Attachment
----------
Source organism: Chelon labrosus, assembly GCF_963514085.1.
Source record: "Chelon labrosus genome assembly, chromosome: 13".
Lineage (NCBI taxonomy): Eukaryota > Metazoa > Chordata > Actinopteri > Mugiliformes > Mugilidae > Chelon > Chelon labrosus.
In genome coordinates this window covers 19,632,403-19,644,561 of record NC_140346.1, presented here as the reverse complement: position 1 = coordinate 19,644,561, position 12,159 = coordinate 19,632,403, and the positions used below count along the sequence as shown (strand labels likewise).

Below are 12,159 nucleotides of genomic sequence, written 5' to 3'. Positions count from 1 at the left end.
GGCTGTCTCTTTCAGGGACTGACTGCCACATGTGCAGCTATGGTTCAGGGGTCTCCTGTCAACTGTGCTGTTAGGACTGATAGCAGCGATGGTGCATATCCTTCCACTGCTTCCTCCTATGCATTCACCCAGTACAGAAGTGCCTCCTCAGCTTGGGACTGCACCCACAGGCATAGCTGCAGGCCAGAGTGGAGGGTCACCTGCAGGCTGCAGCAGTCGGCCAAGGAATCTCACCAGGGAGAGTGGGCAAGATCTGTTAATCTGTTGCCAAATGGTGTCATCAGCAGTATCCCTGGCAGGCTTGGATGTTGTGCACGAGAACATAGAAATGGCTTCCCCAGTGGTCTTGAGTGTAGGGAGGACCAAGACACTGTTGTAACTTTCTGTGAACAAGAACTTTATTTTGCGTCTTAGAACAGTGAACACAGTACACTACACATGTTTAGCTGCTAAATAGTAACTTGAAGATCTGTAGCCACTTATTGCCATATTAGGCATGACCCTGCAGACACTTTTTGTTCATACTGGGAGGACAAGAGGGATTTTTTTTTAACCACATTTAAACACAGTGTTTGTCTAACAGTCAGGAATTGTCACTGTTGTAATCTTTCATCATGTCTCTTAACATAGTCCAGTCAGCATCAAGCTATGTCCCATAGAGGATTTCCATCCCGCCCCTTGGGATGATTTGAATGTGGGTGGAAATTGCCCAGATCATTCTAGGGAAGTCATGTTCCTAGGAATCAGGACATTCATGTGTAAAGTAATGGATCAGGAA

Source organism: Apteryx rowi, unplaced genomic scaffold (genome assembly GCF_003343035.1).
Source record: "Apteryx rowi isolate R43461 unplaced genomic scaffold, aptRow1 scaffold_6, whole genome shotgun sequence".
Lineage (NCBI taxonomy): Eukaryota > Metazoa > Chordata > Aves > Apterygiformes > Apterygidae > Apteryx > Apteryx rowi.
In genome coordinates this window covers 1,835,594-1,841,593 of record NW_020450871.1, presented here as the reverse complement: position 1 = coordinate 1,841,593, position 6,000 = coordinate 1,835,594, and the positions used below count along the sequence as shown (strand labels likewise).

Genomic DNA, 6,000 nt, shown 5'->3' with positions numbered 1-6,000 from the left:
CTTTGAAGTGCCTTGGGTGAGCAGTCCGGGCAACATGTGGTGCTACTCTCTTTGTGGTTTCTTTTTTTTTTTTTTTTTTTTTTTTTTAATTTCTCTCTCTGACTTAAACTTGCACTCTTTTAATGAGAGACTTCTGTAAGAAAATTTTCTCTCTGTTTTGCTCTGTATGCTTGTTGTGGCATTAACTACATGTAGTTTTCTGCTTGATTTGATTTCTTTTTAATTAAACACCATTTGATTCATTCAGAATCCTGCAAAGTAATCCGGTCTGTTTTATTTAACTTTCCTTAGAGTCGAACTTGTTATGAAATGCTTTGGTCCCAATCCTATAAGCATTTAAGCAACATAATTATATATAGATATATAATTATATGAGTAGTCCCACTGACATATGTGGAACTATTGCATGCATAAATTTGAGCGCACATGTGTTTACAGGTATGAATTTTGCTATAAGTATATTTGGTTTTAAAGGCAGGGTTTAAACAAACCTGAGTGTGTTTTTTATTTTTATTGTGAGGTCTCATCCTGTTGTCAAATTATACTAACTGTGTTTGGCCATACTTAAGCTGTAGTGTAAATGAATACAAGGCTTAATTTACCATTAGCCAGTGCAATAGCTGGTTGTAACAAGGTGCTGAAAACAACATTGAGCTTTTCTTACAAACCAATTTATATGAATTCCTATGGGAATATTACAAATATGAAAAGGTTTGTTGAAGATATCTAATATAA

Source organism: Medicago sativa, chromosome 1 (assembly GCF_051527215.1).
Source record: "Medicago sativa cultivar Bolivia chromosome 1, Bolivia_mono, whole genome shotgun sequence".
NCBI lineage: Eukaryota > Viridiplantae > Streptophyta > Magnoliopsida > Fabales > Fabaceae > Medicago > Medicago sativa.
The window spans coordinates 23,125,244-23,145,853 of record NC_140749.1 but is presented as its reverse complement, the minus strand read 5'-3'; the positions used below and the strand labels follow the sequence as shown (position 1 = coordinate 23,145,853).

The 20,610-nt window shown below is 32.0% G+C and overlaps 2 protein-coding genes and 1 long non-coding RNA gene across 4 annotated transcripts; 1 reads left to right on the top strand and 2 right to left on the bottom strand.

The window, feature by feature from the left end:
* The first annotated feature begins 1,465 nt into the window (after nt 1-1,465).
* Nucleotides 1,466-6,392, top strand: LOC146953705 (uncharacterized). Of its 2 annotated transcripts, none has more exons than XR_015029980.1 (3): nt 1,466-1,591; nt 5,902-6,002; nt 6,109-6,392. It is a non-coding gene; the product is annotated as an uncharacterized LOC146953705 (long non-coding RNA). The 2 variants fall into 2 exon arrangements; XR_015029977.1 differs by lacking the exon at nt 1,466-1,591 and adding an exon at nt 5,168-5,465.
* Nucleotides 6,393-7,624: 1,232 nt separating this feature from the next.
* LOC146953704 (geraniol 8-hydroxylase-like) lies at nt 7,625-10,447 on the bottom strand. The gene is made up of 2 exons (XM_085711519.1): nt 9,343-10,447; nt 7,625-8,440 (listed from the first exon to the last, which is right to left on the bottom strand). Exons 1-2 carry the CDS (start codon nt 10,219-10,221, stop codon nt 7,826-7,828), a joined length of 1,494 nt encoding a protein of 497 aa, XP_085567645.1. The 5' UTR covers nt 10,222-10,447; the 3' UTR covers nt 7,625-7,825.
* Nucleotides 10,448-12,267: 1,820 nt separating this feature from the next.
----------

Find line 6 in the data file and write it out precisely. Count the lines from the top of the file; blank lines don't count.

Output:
GGCTGTCTCTTTCAGGGACTGACTGCCACATGTGCAGCTATGGTTCAGGGGTCTCCTGTCAACTGTGCTGTTAGGACTGATAGCAGCGATGGTGCATATCCTTCCACTGCTTCCTCCTATGCATTCACCCAGTACAGAAGTGCCTCCTCAGCTTGGGACTGCACCCACAGGCATAGCTGCAGGCCAGAGTGGAGGGTCACCTGCAGGCTGCAGCAGTCGGCCAAGGAATCTCACCAGGGAGAGTGGGCAAGATCTGTTAATCTGTTGCCAAATGGTGTCATCAGCAGTATCCCTGGCAGGCTTGGATGTTGTGCACGAGAACATAGAAATGGCTTCCCCAGTGGTCTTGAGTGTAGGGAGGACCAAGACACTGTTGTAACTTTCTGTGAACAAGAACTTTATTTTGCGTCTTAGAACAGTGAACACAGTACACTACACATGTTTAGCTGCTAAATAGTAACTTGAAGATCTGTAGCCACTTATTGCCATATTAGGCATGACCCTGCAGACACTTTTTGTTCATACTGGGAGGACAAGAGGGATTTTTTTTTAACCACATTTAAACACAGTGTTTGTCTAACAGTCAGGAATTGTCACTGTTGTAATCTTTCATCATGTCTCTTAACATAGTCCAGTCAGCATCAAGCTATGTCCCATAGAGGATTTCCATCCCGCCCCTTGGGATGATTTGAATGTGGGTGGAAATTGCCCAGATCATTCTAGGGAAGTCATGTTCCTAGGAATCAGGACATTCATGTGTAAAGTAATGGATCAGGAA